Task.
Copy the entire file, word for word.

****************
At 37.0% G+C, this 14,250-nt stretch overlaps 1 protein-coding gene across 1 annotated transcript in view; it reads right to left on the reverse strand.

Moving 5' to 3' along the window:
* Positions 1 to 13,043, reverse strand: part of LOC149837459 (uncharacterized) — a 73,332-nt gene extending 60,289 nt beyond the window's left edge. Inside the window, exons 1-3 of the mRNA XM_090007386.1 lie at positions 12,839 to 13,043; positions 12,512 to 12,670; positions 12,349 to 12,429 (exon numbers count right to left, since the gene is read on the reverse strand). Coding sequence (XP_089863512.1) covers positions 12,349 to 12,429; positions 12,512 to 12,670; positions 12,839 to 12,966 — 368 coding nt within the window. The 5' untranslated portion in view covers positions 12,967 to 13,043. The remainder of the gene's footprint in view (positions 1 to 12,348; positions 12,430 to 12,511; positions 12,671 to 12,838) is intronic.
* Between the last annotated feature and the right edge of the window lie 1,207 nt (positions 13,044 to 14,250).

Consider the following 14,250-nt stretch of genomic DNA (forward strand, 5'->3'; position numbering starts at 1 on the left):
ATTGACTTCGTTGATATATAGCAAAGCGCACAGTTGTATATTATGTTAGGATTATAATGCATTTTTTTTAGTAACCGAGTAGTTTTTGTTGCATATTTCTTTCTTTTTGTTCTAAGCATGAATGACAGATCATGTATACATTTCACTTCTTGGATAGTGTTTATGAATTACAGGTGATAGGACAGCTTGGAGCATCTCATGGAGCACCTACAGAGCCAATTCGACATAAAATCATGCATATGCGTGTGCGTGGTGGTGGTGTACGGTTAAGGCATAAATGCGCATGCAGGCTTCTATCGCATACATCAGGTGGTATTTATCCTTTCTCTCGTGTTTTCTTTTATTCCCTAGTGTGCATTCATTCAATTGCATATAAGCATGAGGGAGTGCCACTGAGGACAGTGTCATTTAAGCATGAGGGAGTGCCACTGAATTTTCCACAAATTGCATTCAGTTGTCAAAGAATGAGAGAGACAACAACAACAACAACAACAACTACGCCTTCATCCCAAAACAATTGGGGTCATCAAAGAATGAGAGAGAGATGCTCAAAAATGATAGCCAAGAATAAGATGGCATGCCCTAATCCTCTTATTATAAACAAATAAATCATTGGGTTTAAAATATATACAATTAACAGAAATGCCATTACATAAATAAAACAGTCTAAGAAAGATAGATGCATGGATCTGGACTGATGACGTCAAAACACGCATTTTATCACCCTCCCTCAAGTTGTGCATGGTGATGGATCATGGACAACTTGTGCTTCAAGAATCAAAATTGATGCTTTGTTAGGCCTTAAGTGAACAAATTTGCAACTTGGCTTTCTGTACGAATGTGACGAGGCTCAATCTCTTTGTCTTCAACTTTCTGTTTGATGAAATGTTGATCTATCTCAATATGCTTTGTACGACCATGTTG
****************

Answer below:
At 37.0% G+C, this 14,250-nt stretch overlaps 1 protein-coding gene across 1 annotated transcript in view; it reads right to left on the reverse strand.

Moving 5' to 3' along the window:
* Positions 1 to 13,043, reverse strand: part of LOC149837459 (uncharacterized) — a 73,332-nt gene extending 60,289 nt beyond the window's left edge. Inside the window, exons 1-3 of the mRNA XM_090007386.1 lie at positions 12,839 to 13,043; positions 12,512 to 12,670; positions 12,349 to 12,429 (exon numbers count right to left, since the gene is read on the reverse strand). Coding sequence (XP_089863512.1) covers positions 12,349 to 12,429; positions 12,512 to 12,670; positions 12,839 to 12,966 — 368 coding nt within the window. The 5' untranslated portion in view covers positions 12,967 to 13,043. The remainder of the gene's footprint in view (positions 1 to 12,348; positions 12,430 to 12,511; positions 12,671 to 12,838) is intronic.
* Between the last annotated feature and the right edge of the window lie 1,207 nt (positions 13,044 to 14,250).

Consider the following 14,250-nt stretch of genomic DNA (forward strand, 5'->3'; position numbering starts at 1 on the left):
ATTGACTTCGTTGATATATAGCAAAGCGCACAGTTGTATATTATGTTAGGATTATAATGCATTTTTTTTAGTAACCGAGTAGTTTTTGTTGCATATTTCTTTCTTTTTGTTCTAAGCATGAATGACAGATCATGTATACATTTCACTTCTTGGATAGTGTTTATGAATTACAGGTGATAGGACAGCTTGGAGCATCTCATGGAGCACCTACAGAGCCAATTCGACATAAAATCATGCATATGCGTGTGCGTGGTGGTGGTGTACGGTTAAGGCATAAATGCGCATGCAGGCTTCTATCGCATACATCAGGTGGTATTTATCCTTTCTCTCGTGTTTTCTTTTATTCCCTAGTGTGCATTCATTCAATTGCATATAAGCATGAGGGAGTGCCACTGAGGACAGTGTCATTTAAGCATGAGGGAGTGCCACTGAATTTTCCACAAATTGCATTCAGTTGTCAAAGAATGAGAGAGACAACAACAACAACAACAACAACTACGCCTTCATCCCAAAACAATTGGGGTCATCAAAGAATGAGAGAGAGATGCTCAAAAATGATAGCCAAGAATAAGATGGCATGCCCTAATCCTCTTATTATAAACAAATAAATCATTGGGTTTAAAATATATACAATTAACAGAAATGCCATTACATAAATAAAACAGTCTAAGAAAGATAGATGCATGGATCTGGACTGATGACGTCAAAACACGCATTTTATCACCCTCCCTCAAGTTGTGCATGGTGATGGATCATGGACAACTTGTGCTTCAAGAATCAAAATTGATGCTTTGTTAGGCCTTAAGTGAACAAATTTGCAACTTGGCTTTCTGTACGAATGTGACGAGGCTCAATCTCTTTGTCTTCAACTTTCTGTTTGATGAAATGTTGATCTATCTCAATATGCTTTGTACGACCATGTTG